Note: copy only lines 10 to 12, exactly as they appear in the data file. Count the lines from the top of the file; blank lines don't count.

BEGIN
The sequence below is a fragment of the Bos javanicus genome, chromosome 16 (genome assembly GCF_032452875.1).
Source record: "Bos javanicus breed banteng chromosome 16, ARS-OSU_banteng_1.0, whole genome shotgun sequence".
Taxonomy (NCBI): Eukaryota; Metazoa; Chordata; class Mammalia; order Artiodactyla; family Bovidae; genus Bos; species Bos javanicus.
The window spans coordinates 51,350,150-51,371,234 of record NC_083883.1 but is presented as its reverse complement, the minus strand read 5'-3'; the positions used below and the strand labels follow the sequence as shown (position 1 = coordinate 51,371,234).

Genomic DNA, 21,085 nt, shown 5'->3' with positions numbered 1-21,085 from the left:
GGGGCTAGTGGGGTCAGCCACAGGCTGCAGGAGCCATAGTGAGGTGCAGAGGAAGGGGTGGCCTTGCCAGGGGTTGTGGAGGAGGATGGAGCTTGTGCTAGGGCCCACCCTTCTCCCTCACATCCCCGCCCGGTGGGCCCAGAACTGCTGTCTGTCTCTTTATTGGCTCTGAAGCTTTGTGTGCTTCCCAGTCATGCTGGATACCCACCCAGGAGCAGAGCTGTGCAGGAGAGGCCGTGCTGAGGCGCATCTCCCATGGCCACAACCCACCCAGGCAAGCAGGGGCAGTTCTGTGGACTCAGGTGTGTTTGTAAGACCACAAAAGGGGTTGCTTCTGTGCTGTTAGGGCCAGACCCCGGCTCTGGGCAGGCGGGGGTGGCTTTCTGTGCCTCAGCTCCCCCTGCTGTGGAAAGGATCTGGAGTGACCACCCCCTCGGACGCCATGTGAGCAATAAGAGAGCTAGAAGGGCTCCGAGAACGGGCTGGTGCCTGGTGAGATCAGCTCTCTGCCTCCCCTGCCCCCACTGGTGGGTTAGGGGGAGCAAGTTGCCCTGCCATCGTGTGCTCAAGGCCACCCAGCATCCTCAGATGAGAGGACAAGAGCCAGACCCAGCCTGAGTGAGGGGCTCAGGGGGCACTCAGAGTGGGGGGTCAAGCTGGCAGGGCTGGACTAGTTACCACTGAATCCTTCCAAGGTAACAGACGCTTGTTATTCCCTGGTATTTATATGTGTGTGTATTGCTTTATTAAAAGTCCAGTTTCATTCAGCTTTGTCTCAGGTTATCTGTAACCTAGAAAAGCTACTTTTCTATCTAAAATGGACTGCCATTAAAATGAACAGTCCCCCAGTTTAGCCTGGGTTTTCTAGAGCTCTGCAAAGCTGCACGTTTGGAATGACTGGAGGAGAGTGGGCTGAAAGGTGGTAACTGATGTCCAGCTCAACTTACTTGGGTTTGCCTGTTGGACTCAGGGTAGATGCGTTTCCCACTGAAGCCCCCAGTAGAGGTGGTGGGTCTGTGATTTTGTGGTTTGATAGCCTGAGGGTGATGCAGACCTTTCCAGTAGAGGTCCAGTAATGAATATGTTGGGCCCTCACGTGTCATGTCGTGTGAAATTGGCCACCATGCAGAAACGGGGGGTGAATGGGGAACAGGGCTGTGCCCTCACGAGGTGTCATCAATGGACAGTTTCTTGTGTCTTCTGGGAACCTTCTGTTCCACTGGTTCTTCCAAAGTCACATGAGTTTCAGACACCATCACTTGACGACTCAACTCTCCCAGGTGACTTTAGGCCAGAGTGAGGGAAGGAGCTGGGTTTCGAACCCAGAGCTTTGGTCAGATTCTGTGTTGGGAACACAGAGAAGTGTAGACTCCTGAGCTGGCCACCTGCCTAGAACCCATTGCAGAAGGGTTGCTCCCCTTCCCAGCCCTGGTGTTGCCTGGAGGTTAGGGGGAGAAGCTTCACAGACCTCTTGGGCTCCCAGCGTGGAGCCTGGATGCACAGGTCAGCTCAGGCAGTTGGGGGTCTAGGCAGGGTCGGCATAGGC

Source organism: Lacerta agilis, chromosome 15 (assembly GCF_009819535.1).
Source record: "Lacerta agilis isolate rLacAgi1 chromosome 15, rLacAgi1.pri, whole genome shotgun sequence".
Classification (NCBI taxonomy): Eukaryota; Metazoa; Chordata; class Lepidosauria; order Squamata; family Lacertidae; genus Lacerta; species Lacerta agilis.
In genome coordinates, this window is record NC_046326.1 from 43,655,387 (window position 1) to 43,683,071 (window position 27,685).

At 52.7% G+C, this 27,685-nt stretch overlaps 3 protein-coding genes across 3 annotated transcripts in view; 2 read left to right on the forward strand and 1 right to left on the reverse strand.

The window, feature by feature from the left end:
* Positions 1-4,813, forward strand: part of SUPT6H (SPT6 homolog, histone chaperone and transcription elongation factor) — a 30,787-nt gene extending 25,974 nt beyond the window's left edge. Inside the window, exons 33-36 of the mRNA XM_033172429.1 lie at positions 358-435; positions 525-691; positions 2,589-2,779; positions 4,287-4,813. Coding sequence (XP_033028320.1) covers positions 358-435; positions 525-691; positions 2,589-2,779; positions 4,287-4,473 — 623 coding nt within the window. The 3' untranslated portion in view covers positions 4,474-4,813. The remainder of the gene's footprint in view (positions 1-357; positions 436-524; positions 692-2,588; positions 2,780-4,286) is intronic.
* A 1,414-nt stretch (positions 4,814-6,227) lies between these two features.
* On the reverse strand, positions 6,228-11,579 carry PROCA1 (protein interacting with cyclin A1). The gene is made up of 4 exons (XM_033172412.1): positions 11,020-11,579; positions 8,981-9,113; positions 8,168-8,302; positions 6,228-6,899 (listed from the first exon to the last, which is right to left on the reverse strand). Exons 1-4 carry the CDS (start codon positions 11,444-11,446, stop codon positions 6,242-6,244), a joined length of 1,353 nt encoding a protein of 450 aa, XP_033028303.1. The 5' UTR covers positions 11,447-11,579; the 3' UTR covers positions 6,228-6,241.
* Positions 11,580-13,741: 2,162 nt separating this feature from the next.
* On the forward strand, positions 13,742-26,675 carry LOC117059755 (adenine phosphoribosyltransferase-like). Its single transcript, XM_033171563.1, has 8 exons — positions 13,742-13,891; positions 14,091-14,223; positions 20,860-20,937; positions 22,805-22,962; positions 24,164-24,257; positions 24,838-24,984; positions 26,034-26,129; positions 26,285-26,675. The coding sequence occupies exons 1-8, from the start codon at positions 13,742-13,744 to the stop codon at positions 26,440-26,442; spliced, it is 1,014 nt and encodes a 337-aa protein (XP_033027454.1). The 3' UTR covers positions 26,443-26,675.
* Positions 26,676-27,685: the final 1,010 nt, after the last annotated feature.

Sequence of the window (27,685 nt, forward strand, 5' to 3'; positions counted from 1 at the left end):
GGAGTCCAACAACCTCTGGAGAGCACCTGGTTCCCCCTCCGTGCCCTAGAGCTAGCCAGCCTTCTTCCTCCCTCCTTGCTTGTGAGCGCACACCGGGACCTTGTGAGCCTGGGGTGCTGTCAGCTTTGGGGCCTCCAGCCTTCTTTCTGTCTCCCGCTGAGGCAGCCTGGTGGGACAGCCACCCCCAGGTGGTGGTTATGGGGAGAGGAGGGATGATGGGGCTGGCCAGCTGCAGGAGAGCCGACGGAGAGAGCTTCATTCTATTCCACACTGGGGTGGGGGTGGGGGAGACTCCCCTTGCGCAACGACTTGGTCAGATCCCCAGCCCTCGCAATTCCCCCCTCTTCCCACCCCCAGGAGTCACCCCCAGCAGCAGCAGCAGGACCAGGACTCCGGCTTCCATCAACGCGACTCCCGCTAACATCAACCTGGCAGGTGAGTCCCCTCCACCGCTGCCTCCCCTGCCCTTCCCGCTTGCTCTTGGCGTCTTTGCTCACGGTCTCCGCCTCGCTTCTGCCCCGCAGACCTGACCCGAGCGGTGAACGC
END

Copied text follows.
In genome coordinates, this window is record NC_046326.1 from 43,655,387 (window position 1) to 43,683,071 (window position 27,685).

At 52.7% G+C, this 27,685-nt stretch overlaps 3 protein-coding genes across 3 annotated transcripts in view; 2 read left to right on the forward strand and 1 right to left on the reverse strand.

The window, feature by feature from the left end: